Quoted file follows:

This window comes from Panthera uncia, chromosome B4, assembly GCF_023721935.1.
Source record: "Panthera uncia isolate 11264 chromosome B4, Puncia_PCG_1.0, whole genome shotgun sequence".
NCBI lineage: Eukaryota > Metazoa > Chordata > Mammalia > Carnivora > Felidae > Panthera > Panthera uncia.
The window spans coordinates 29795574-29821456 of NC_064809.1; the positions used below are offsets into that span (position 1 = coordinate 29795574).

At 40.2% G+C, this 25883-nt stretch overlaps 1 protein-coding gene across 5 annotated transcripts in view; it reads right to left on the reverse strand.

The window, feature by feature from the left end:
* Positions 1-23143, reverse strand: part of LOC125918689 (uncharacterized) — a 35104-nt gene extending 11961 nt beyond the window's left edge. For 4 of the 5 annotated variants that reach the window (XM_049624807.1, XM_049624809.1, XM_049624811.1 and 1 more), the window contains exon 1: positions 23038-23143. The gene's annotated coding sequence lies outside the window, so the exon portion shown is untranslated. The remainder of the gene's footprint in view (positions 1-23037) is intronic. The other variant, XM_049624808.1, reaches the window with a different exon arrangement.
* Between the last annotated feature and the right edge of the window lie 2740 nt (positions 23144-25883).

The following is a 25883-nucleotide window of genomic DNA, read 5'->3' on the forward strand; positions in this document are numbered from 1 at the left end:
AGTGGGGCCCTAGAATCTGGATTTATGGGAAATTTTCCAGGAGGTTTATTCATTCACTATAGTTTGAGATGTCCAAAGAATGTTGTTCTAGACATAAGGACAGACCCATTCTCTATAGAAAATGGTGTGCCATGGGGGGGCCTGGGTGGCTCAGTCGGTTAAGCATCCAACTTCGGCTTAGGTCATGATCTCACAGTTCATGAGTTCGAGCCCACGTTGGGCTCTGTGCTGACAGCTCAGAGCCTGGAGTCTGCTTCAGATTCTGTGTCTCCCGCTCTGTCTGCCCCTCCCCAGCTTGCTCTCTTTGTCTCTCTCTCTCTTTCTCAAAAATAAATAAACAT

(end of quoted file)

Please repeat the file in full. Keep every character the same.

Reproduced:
This window comes from Panthera uncia, chromosome B4, assembly GCF_023721935.1.
Source record: "Panthera uncia isolate 11264 chromosome B4, Puncia_PCG_1.0, whole genome shotgun sequence".
NCBI lineage: Eukaryota > Metazoa > Chordata > Mammalia > Carnivora > Felidae > Panthera > Panthera uncia.
The window spans coordinates 29795574-29821456 of NC_064809.1; the positions used below are offsets into that span (position 1 = coordinate 29795574).

At 40.2% G+C, this 25883-nt stretch overlaps 1 protein-coding gene across 5 annotated transcripts in view; it reads right to left on the reverse strand.

The window, feature by feature from the left end:
* Positions 1-23143, reverse strand: part of LOC125918689 (uncharacterized) — a 35104-nt gene extending 11961 nt beyond the window's left edge. For 4 of the 5 annotated variants that reach the window (XM_049624807.1, XM_049624809.1, XM_049624811.1 and 1 more), the window contains exon 1: positions 23038-23143. The gene's annotated coding sequence lies outside the window, so the exon portion shown is untranslated. The remainder of the gene's footprint in view (positions 1-23037) is intronic. The other variant, XM_049624808.1, reaches the window with a different exon arrangement.
* Between the last annotated feature and the right edge of the window lie 2740 nt (positions 23144-25883).

The following is a 25883-nucleotide window of genomic DNA, read 5'->3' on the forward strand; positions in this document are numbered from 1 at the left end:
AGTGGGGCCCTAGAATCTGGATTTATGGGAAATTTTCCAGGAGGTTTATTCATTCACTATAGTTTGAGATGTCCAAAGAATGTTGTTCTAGACATAAGGACAGACCCATTCTCTATAGAAAATGGTGTGCCATGGGGGGGCCTGGGTGGCTCAGTCGGTTAAGCATCCAACTTCGGCTTAGGTCATGATCTCACAGTTCATGAGTTCGAGCCCACGTTGGGCTCTGTGCTGACAGCTCAGAGCCTGGAGTCTGCTTCAGATTCTGTGTCTCCCGCTCTGTCTGCCCCTCCCCAGCTTGCTCTCTTTGTCTCTCTCTCTCTTTCTCAAAAATAAATAAACAT